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alemán árabe búlgaro checo chino coreano croata danés eslovaco esloveno español estonio farsi finlandés francés griego hebreo hindù húngaro indonesio inglés islandés italiano japonés letón lituano malgache neerlandés noruego polaco portugués rumano ruso serbio sueco tailandès turco vietnamita
alemán árabe búlgaro checo chino coreano croata danés eslovaco esloveno español estonio farsi finlandés francés griego hebreo hindù húngaro indonesio inglés islandés italiano japonés letón lituano malgache neerlandés noruego polaco portugués rumano ruso serbio sueco tailandès turco vietnamita

definición - Sabaeans

definición de Sabaeans (Wikipedia)

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Sabaeans

                   
  Sabaeans (khaki) in the 3rd century AD.

The Sabaeans or Sabeans (Arabic: السبأيونas-Saba’iyūn) were an ancient people speaking an Old South Arabian language who lived in what is today Yemen, in the south west of the Arabian Peninsula.[1]

Some scholars suggest a link between the Sabaeans and the Biblical land of Sheba, and would dismiss any link or confusion with the Sabians.[1]

Contents

  History

  Sabaean inscription addressed to the sun-god Almaqah, mentioning five South Arabian gods, two reigning sovereigns and two governors, 7th century BC
  "Bronze man" found in Al Bayda' (ancient Nashqum, Sheba kingdom). 6th-5th century BC. Louvre Museum.

The ancient Sabaean Kingdom established power in the early 1st millennium BC. In the 1st century BC it was conquered by the Himyarites, but after the disintegration of the first Himyarite empire of the Kings of Saba' and Dhu-Raydan, the Middle Sabaean Kingdom reappeared in the early 2nd century. It was finally conquered by the Himyarites in the late 3rd century. Its capital was Ma'rib. The kingdom was located along the strip of desert called Sayhad by medieval Arab geographers, which is now named Ramlat al-Sab`atayn.

The Sabaean people were South Arabian people. Each of these had regional kingdoms in ancient Yemen, with the Minaeans in the north in Wadi al-Jawf, the Sabeans on the south western tip, stretching from the highlands to the sea, the Qatabanians to the east of them and the Hadramites east of them.

The Sabaeans, like the other Yemenite kingdoms of the same period, were involved in the extremely lucrative spice trade, especially frankincense and myrrh.[2]

They left behind many inscriptions in the monumental Musnad (Old South Arabian) alphabet, as well as numerous documents in the cursive Zabur script.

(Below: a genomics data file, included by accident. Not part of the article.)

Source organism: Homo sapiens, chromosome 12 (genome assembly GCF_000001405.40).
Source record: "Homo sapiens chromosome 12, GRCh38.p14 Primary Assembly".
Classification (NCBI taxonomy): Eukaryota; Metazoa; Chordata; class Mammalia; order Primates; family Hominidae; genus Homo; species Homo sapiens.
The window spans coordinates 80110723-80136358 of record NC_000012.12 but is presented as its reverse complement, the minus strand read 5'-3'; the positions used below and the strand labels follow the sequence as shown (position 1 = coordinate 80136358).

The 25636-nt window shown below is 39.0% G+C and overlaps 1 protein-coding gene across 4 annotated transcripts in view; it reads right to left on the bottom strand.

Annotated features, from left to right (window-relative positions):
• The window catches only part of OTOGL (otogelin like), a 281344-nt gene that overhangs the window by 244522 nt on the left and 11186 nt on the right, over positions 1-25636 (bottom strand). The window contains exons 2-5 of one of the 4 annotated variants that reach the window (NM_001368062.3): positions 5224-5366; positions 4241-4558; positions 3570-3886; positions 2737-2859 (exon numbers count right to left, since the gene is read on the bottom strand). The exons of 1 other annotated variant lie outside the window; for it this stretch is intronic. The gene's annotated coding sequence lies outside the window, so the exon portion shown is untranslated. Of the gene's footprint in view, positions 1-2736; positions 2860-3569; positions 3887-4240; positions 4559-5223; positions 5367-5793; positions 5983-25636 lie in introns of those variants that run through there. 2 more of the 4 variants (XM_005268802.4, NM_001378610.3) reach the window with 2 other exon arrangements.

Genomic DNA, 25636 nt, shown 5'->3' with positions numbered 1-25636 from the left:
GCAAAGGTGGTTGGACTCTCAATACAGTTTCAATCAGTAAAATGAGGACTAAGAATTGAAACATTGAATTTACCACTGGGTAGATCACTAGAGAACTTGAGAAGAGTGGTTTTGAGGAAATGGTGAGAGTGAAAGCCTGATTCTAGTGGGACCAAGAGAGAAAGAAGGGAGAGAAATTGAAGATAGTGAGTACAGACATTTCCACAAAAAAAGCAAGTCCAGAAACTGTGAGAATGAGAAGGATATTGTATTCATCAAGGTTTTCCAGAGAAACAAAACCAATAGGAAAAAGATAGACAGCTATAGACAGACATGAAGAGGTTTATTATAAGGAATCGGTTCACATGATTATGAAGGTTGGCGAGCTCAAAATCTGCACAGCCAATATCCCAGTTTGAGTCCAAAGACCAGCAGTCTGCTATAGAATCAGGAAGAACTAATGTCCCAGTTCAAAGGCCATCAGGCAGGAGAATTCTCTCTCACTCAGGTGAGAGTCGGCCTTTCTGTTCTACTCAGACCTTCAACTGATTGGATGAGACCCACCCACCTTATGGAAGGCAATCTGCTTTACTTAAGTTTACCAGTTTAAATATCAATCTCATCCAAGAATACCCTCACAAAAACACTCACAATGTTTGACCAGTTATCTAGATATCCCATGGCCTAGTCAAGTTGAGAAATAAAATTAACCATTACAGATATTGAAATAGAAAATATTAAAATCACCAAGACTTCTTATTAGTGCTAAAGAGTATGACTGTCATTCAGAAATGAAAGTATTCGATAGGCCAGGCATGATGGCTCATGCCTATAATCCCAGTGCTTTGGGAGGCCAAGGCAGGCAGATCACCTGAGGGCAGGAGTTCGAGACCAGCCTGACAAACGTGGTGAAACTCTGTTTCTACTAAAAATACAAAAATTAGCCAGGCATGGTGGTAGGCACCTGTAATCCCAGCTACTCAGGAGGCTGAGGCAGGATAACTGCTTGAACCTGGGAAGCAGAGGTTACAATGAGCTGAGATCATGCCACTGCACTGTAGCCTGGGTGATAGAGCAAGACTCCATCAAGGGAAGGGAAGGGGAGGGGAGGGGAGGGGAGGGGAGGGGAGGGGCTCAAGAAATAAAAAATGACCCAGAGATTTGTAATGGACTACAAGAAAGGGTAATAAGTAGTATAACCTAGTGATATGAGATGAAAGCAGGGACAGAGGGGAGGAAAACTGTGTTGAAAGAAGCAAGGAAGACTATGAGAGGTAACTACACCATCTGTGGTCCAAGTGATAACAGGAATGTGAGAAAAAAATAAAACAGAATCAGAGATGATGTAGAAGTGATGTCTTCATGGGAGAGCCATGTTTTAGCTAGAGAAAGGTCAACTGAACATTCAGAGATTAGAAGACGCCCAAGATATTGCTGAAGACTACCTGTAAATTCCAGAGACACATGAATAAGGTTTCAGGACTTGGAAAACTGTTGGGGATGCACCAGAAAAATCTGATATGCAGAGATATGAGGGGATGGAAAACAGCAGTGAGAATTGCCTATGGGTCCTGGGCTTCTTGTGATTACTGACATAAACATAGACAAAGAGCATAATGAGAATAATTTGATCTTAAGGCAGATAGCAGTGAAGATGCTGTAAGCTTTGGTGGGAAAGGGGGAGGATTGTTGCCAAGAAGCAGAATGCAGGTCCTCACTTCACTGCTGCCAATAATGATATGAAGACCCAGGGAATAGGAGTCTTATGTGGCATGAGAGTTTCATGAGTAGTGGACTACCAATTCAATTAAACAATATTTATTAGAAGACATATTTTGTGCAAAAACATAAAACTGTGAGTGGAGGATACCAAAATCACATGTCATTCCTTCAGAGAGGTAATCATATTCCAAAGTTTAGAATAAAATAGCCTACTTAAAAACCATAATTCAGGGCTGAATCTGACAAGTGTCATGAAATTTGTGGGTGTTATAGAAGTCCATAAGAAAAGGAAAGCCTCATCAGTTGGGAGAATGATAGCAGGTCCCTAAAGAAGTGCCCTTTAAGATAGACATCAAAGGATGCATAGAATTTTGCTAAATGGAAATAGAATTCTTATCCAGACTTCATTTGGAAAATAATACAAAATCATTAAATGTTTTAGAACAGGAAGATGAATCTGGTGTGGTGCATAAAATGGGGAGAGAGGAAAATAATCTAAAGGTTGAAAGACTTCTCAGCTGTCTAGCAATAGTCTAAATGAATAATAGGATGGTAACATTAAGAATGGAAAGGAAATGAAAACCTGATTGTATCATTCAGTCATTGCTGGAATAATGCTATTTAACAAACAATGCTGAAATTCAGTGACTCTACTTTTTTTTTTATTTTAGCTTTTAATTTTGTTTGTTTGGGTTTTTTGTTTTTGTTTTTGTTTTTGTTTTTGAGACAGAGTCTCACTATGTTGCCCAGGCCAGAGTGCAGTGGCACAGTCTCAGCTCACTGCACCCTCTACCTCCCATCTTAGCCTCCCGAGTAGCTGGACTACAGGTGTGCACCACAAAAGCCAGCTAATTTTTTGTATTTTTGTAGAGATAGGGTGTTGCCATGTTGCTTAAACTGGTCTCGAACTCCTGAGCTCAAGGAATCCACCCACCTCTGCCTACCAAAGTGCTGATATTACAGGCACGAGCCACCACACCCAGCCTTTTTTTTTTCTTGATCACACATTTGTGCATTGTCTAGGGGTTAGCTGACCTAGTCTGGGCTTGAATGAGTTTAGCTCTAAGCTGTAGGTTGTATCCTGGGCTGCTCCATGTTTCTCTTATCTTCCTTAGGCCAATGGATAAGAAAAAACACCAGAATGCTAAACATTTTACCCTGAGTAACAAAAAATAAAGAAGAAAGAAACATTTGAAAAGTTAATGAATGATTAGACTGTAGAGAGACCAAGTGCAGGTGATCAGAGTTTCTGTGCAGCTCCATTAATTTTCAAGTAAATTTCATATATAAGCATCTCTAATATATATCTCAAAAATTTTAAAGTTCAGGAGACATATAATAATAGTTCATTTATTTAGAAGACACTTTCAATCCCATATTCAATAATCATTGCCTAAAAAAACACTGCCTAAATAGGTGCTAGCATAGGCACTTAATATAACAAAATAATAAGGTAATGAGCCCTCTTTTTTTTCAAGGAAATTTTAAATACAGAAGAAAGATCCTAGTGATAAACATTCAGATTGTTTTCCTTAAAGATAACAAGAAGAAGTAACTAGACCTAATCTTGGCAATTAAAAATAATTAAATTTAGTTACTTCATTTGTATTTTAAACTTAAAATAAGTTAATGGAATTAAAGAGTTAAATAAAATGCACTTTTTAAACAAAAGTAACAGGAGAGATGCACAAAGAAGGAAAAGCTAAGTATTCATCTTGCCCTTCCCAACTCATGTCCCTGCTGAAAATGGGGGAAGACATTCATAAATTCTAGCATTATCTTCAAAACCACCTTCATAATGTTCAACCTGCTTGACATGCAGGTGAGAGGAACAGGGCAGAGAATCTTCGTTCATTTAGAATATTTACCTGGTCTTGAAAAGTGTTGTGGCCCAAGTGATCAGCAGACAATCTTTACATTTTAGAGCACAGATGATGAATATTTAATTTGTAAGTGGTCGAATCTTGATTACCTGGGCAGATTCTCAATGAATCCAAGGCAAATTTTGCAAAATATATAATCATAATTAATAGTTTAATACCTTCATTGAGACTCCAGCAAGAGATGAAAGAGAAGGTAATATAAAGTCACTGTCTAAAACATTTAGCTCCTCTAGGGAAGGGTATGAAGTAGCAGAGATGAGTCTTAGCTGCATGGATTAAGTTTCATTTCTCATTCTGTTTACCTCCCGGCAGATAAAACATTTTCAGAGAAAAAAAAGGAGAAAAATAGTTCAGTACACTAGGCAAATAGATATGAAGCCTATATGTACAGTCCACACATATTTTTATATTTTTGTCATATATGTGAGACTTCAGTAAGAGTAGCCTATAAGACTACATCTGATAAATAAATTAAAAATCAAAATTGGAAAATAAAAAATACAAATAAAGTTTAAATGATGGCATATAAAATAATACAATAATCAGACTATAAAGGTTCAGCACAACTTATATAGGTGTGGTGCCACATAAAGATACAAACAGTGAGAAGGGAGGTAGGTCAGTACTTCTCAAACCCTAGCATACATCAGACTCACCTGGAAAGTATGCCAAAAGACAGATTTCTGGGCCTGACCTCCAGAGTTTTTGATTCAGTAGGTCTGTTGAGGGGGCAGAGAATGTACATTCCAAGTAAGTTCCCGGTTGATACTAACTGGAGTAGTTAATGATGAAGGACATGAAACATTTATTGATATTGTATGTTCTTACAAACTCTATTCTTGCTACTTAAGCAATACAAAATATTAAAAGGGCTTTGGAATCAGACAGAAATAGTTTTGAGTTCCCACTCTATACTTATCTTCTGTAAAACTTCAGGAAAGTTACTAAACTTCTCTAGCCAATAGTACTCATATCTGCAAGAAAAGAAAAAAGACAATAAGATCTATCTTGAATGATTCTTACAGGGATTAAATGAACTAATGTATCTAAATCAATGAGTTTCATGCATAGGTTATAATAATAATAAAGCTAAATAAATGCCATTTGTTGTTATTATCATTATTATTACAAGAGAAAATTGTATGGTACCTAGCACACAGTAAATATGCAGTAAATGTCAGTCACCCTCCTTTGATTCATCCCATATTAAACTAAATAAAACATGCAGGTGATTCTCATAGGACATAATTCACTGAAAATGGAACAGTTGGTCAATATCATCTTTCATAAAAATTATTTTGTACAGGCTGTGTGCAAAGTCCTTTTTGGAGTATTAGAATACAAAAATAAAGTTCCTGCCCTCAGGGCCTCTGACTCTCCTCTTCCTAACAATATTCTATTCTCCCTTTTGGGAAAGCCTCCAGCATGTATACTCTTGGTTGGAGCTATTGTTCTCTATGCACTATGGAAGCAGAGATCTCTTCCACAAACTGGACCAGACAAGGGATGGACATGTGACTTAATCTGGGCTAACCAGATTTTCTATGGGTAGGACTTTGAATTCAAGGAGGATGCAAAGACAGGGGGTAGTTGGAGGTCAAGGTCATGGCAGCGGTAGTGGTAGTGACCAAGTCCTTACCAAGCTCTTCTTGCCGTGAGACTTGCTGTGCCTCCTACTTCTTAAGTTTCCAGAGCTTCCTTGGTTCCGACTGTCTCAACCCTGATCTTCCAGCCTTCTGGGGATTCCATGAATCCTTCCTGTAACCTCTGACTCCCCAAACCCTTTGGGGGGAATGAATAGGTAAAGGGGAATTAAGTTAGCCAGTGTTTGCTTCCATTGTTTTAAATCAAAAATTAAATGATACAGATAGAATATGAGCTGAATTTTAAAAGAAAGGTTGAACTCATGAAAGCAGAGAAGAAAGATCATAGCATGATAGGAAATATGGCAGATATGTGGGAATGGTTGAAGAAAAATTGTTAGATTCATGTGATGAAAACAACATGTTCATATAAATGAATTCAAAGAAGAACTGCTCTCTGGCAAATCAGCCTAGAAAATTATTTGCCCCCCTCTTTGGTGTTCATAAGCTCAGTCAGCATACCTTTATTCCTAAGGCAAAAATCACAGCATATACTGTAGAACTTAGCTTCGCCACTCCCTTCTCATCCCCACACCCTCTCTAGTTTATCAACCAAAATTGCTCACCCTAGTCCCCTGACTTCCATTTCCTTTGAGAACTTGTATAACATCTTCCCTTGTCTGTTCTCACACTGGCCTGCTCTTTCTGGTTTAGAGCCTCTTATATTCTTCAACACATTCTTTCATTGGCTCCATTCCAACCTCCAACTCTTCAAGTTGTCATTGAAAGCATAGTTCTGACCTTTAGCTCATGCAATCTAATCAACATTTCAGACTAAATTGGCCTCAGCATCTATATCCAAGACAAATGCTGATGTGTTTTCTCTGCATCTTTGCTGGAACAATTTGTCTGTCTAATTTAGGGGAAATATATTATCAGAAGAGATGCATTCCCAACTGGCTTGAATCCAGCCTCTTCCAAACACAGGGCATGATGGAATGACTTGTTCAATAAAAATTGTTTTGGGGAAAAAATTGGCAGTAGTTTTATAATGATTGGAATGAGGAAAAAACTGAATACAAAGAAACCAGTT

In the Res Gestae Divi Augusti, Augustus claims that:

By my command and under my auspices two armies were led at about the same time into Ethiopia and into Arabia, which is called the Blessed [?]. Great forces of each enemy people were slain in battle and several towns captured. In Ethiopia the advance reached the town of Nabata, which is close to Meroe; in Arabia the army penetrated as far as the territory of the Sabaeans and the town of Mariba.[3]

The Sabaeans are referenced in the Book of Job for slaughtering the livestock and servants of the eponymous character.[4]

  See also

  Notes

  1. ^ a b Stuart Munro-Hay, Aksum: An African Civilization of Late Antiquity, 1991.
  2. ^ Yemen
  3. ^ Res Gestae Divi Augusti, paragraph 26.5, translation from Wikisource
  4. ^ [1]

  References

  • Bafaqīh, M. ‛A., L'unification du Yémen antique. La lutte entre Saba’, Himyar et le Hadramawt de Ier au IIIème siècle de l'ère chrétienne. Paris, 1990 (Bibliothèque de Raydan, 1).
  • Andrey Korotayev. Ancient Yemen. Oxford: Oxford University Press, 1995. ISBN 0-19-922237-1 [2].
  • Andrey Korotayev. Pre-Islamic Yemen. Wiesbaden: Harrassowitz Verlag, 1996. ISBN 3-447-03679-6.
  • Ryckmans, J., Müller, W. W., and ‛Abdallah, Yu., Textes du Yémen Antique inscrits sur bois. Louvain-la-Neuve, 1994 (Publications de l'Institut Orientaliste de Louvain, 43).
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  • Article at Encyclopædia Britannica

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